Intel has announced a series of price cuts on its lineup of SLC (Single Level Cell) and MLC (Multi Level Cell) Solid State Drives. Their NAND flash is produced by IM Flash Technologies, an Intel joint venture with Micron Technologies.
Lower sales due to the global economic slump are a key reason for the price cuts. However, declining NAND flash prices are lowering production costs for Intel's competitors, many of which are entering the market with a new generation of products. Intel launched their 160GB X-25M for $945 just under two months ago.
OCZ's Apex series of SSDs use an integrated RAID 0 controller to boost performance for a modest price premium over regular MLC SSDs. G.Skill's Titan series uses a similar design, as both use JMicron RAID and SSD controllers. However, OCZ has heavily optimized their firmware to provide extra performance. They are both available at retail.
The Vertex series, also from OCZ, has up to 64MB of DRAM cache to boost performance. This is especially critical for random write performance, an issue that has plagued previous generations of SSDs due to the use of a first generation JMicron SSD controller.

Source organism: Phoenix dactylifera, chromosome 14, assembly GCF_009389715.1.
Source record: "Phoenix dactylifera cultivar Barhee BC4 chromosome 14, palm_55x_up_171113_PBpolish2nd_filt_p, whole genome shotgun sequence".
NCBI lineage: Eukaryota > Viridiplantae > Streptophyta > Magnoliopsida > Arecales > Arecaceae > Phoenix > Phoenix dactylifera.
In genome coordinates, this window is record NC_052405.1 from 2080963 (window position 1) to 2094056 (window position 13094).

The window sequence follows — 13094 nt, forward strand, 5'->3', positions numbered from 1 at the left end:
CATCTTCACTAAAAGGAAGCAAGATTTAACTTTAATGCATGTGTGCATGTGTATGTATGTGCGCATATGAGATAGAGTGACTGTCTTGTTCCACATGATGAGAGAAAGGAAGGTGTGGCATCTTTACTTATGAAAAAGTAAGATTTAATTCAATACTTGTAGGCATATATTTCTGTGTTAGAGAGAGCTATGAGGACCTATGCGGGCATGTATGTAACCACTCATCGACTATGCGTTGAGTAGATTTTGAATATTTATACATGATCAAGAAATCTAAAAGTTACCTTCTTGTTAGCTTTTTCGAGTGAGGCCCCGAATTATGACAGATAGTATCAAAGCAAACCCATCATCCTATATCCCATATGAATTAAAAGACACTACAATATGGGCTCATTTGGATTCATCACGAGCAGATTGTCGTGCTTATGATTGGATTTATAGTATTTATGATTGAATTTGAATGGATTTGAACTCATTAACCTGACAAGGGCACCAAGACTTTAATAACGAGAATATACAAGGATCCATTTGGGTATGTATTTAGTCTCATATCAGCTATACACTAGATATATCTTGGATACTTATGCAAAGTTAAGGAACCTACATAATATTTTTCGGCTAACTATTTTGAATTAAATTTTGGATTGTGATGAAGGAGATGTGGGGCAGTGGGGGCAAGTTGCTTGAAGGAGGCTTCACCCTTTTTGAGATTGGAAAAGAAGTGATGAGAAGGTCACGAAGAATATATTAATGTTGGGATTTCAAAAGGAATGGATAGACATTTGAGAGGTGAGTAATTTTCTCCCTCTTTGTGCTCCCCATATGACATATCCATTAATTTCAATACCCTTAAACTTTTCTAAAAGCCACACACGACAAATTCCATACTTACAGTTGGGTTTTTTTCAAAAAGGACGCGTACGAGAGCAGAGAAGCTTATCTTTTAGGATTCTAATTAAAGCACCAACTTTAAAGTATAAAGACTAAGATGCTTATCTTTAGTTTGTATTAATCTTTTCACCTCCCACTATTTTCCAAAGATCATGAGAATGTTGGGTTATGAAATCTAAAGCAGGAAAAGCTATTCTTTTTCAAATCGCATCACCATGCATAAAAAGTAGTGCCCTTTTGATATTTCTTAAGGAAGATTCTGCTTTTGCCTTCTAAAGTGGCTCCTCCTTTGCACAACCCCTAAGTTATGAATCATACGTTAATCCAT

OCZ is still tweaking the firmware of their Vertex line in order to maximize reliability and performance. While many customers are anxious to purchase these SSD, it is commendable that OCZ is trying to avoid Seagate's firmware mistakes.
Intel's mainstream M series uses MLC NAND, while the E series uses the faster SLC NAND. Pricing is for OEMs in lots of 1,000 and above.
Intel has plans for a 128GB SLC drive and a 320GB SSD using 34nm MLC NAND chips. They are expected to be released later in 2009.
quote: Now why on earth would you use an SSD for anything other than an OS partition?
quote: That would depend on your concept of expensive.